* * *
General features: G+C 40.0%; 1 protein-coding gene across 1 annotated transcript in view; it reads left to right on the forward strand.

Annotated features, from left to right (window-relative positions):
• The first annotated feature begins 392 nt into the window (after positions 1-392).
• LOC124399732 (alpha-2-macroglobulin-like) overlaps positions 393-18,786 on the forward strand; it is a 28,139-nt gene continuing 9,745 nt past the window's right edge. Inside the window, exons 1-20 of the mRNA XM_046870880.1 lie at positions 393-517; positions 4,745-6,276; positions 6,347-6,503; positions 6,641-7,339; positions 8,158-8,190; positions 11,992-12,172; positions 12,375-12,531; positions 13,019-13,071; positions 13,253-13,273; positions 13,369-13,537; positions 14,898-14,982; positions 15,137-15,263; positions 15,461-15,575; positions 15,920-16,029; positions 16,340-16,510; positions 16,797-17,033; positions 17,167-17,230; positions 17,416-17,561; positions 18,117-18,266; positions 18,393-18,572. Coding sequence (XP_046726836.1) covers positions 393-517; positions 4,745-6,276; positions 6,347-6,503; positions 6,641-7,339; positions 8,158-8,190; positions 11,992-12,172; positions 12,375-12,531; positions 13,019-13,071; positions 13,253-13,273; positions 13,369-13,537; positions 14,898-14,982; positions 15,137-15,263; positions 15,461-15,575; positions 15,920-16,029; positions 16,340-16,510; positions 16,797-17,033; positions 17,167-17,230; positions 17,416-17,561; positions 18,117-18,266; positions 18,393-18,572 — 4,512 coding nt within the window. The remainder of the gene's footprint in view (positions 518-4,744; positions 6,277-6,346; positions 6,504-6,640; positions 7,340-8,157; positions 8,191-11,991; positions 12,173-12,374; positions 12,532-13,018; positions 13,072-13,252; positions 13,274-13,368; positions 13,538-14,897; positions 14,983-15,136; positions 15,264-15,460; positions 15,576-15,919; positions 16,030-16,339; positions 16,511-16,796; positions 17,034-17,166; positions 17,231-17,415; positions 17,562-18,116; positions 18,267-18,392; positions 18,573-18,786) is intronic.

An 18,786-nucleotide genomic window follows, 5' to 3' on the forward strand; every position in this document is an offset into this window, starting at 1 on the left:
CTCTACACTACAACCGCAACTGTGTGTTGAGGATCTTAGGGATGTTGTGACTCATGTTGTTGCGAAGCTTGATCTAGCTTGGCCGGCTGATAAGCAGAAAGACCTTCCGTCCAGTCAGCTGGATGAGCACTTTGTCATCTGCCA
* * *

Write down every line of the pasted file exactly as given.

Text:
General features: G+C 40.0%; 1 protein-coding gene across 1 annotated transcript in view; it reads left to right on the forward strand.

Annotated features, from left to right (window-relative positions):
• The first annotated feature begins 392 nt into the window (after positions 1-392).
• LOC124399732 (alpha-2-macroglobulin-like) overlaps positions 393-18,786 on the forward strand; it is a 28,139-nt gene continuing 9,745 nt past the window's right edge. Inside the window, exons 1-20 of the mRNA XM_046870880.1 lie at positions 393-517; positions 4,745-6,276; positions 6,347-6,503; positions 6,641-7,339; positions 8,158-8,190; positions 11,992-12,172; positions 12,375-12,531; positions 13,019-13,071; positions 13,253-13,273; positions 13,369-13,537; positions 14,898-14,982; positions 15,137-15,263; positions 15,461-15,575; positions 15,920-16,029; positions 16,340-16,510; positions 16,797-17,033; positions 17,167-17,230; positions 17,416-17,561; positions 18,117-18,266; positions 18,393-18,572. Coding sequence (XP_046726836.1) covers positions 393-517; positions 4,745-6,276; positions 6,347-6,503; positions 6,641-7,339; positions 8,158-8,190; positions 11,992-12,172; positions 12,375-12,531; positions 13,019-13,071; positions 13,253-13,273; positions 13,369-13,537; positions 14,898-14,982; positions 15,137-15,263; positions 15,461-15,575; positions 15,920-16,029; positions 16,340-16,510; positions 16,797-17,033; positions 17,167-17,230; positions 17,416-17,561; positions 18,117-18,266; positions 18,393-18,572 — 4,512 coding nt within the window. The remainder of the gene's footprint in view (positions 518-4,744; positions 6,277-6,346; positions 6,504-6,640; positions 7,340-8,157; positions 8,191-11,991; positions 12,173-12,374; positions 12,532-13,018; positions 13,072-13,252; positions 13,274-13,368; positions 13,538-14,897; positions 14,983-15,136; positions 15,264-15,460; positions 15,576-15,919; positions 16,030-16,339; positions 16,511-16,796; positions 17,034-17,166; positions 17,231-17,415; positions 17,562-18,116; positions 18,267-18,392; positions 18,573-18,786) is intronic.

An 18,786-nucleotide genomic window follows, 5' to 3' on the forward strand; every position in this document is an offset into this window, starting at 1 on the left:
CTCTACACTACAACCGCAACTGTGTGTTGAGGATCTTAGGGATGTTGTGACTCATGTTGTTGCGAAGCTTGATCTAGCTTGGCCGGCTGATAAGCAGAAAGACCTTCCGTCCAGTCAGCTGGATGAGCACTTTGTCATCTGCCA